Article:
arrival of the new Chief of Operations, who had previously held this
role in the UNMEE MACC. Other staff supporting administration, finance
and logistics, information management and quality management have
5 August 2002, the Commissioner for Coordination with the UN
Peace-keeping Mission issued a letter to several international NGOs
providing mine action assistance in Eritrea, directing that they cease
their activities as of 31 August 2002, and hand over their assets and
personnel to the Eritrean Demining Authority. This sudden cessation of
international NGO operations came as a surprise to the mine action
community in Eritrea.
involved UN agencies and some members of the international community
expressed concern to the government regarding this new direction for
the national programme. In particular, concern was raised over the
abrupt cessation of NGO activities and the resultant disruption to
associated transition plans, the future intentions of the national
programme regarding the principles of the International Mine Action
Standards, and the transparency issues relating to the use of donor
Notwithstanding these representations, the government remained firm
regarding the cessation of mine action activities of most of the NGOs
involved. The government direction has effectively resulted in the
suspension of humanitarian mine action activities in the TSZ at least
for the time being. Regrettably, accidents from mines and UXO
international Technical Advisor (TA) arrived in Nairobi on 28 August
and following a number of meeting/briefings then moved up to
Lokichoggio on 1 September. He will ultimately be located in Rumbek
where a permanent office will be established and equipped with IMSMA.
Primary tasks include relationship building with SPLM counterparts and
focusing on information gathering in support of the expected clearance
requirements following a Machakos negotiated ceasefire. The office is
currently going through the set up phase, and will develop working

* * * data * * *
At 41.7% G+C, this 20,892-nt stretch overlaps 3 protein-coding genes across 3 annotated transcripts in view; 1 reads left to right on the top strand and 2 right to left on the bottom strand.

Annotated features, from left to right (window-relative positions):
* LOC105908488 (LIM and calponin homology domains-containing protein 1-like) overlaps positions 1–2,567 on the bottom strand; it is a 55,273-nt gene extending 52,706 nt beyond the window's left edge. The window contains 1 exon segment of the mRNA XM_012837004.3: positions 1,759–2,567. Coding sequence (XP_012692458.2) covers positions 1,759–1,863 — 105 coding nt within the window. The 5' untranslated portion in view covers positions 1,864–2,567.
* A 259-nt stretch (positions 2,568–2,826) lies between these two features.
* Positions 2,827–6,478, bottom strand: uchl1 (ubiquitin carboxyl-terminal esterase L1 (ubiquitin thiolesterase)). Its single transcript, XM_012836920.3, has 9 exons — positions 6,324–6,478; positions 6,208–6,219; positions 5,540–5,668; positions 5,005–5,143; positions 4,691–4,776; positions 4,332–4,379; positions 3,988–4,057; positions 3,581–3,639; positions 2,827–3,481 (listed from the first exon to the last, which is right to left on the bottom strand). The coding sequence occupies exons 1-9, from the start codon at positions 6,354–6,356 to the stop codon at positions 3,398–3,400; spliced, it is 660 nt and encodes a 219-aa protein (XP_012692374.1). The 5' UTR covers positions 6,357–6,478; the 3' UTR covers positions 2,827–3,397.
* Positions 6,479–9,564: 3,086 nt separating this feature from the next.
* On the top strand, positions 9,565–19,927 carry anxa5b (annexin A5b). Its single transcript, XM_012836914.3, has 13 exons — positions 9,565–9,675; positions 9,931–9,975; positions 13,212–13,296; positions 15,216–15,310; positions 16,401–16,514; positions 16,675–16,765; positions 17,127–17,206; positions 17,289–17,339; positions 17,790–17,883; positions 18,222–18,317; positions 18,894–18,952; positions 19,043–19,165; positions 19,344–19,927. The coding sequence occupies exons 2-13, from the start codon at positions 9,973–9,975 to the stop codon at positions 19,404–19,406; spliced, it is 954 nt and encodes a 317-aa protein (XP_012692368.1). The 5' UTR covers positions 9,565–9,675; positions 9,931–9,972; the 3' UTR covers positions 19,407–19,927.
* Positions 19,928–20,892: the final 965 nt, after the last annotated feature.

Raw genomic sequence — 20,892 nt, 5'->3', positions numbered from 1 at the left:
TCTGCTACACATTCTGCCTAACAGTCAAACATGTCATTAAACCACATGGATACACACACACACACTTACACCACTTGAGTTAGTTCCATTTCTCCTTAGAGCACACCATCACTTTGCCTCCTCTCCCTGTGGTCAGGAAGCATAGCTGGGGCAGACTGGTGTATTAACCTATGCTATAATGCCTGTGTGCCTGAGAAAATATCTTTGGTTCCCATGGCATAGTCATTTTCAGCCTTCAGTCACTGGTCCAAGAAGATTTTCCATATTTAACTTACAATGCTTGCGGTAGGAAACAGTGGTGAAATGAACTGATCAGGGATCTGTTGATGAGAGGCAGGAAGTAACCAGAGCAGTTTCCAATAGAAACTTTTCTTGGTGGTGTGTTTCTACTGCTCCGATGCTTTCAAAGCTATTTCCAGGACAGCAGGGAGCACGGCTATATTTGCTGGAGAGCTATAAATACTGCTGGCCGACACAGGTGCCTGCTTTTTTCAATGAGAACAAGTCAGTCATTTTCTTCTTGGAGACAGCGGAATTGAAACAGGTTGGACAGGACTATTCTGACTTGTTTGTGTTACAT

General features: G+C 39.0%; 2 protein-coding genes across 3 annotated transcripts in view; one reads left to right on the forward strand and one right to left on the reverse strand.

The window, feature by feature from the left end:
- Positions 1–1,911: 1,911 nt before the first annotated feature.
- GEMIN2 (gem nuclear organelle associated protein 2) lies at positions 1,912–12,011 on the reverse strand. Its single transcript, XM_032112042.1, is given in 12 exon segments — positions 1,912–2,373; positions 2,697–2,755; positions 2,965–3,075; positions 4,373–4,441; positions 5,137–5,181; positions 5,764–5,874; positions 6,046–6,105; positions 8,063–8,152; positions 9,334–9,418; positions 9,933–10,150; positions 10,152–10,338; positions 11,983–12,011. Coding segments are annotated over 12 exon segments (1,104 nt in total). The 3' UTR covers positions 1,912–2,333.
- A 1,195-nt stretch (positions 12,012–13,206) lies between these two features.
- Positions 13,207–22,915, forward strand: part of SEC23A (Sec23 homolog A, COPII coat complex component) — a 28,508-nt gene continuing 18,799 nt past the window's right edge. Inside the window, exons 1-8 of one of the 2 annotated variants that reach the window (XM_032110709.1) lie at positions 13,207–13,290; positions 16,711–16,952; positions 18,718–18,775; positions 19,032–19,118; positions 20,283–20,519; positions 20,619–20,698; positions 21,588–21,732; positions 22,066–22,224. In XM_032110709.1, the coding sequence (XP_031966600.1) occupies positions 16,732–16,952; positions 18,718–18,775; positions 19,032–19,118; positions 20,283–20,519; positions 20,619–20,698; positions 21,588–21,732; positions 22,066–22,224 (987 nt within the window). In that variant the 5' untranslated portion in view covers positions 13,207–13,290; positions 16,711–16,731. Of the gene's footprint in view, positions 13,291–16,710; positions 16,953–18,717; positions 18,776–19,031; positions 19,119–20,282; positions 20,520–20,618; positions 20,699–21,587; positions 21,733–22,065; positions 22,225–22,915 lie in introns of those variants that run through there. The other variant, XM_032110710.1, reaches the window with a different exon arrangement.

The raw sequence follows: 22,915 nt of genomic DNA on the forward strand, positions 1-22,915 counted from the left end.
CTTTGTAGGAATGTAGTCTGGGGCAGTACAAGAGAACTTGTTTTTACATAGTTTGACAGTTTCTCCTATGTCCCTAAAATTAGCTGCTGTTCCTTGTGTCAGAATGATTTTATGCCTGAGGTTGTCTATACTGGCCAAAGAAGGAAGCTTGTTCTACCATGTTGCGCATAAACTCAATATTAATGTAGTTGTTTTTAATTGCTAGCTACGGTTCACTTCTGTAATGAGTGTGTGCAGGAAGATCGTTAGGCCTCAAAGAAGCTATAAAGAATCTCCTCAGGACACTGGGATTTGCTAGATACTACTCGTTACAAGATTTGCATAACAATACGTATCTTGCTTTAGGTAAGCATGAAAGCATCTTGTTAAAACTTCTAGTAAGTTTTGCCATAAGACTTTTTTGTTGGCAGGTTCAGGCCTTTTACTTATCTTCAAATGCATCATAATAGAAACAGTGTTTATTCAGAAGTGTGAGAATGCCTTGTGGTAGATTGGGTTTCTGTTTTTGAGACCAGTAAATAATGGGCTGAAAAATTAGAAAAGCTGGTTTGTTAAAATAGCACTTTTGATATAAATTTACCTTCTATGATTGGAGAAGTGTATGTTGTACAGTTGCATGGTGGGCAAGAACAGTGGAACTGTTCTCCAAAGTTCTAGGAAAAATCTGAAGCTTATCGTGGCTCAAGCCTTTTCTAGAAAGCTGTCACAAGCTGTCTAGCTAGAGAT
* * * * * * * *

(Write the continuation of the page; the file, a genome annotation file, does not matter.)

relationships with SPLM, UN OLS and local community before being in a
position to effectively coordinate mine action activities.
Mine Action Coordination Office in Kadugli (Nuba Mountains) is now
very well established and has formally adopted the operational
coordination role for the area. A number of mine clearance NGOs are
currently preparing for operations and the UN TA is coordinating all
such activity. A basic operational approach, designed to neutralise
the mine/UXO threat in Nuba Mountains, has been developed and it is
believed that if implemented will effectively address and resolve the
problems caused by mine/UXO over a possible two-year time frame. The
concept involves direct intervention to clear and open key routes
throughout the area and to reduce, by technical survey, the larger
mined areas down to their actual dangerous perimeter and then mark and
fence. Longer term, follow-up, clearance may then be achieved by
national assets with heavy responsibility transferred to the national
authority. The three key aspects of this operational plan involve:
task coordination, technical survey assets and extensive use of
Explosive Detection Dog teams and were presented in three separate
project proposals. Funding is currently sought to implement this
decisive plan, which would result in the clearance of the Nuba
Mountains within two years.
suitable building to house a National Mine Action Office (NMAO) has
been secured and is currently being equipped and staffed. The overall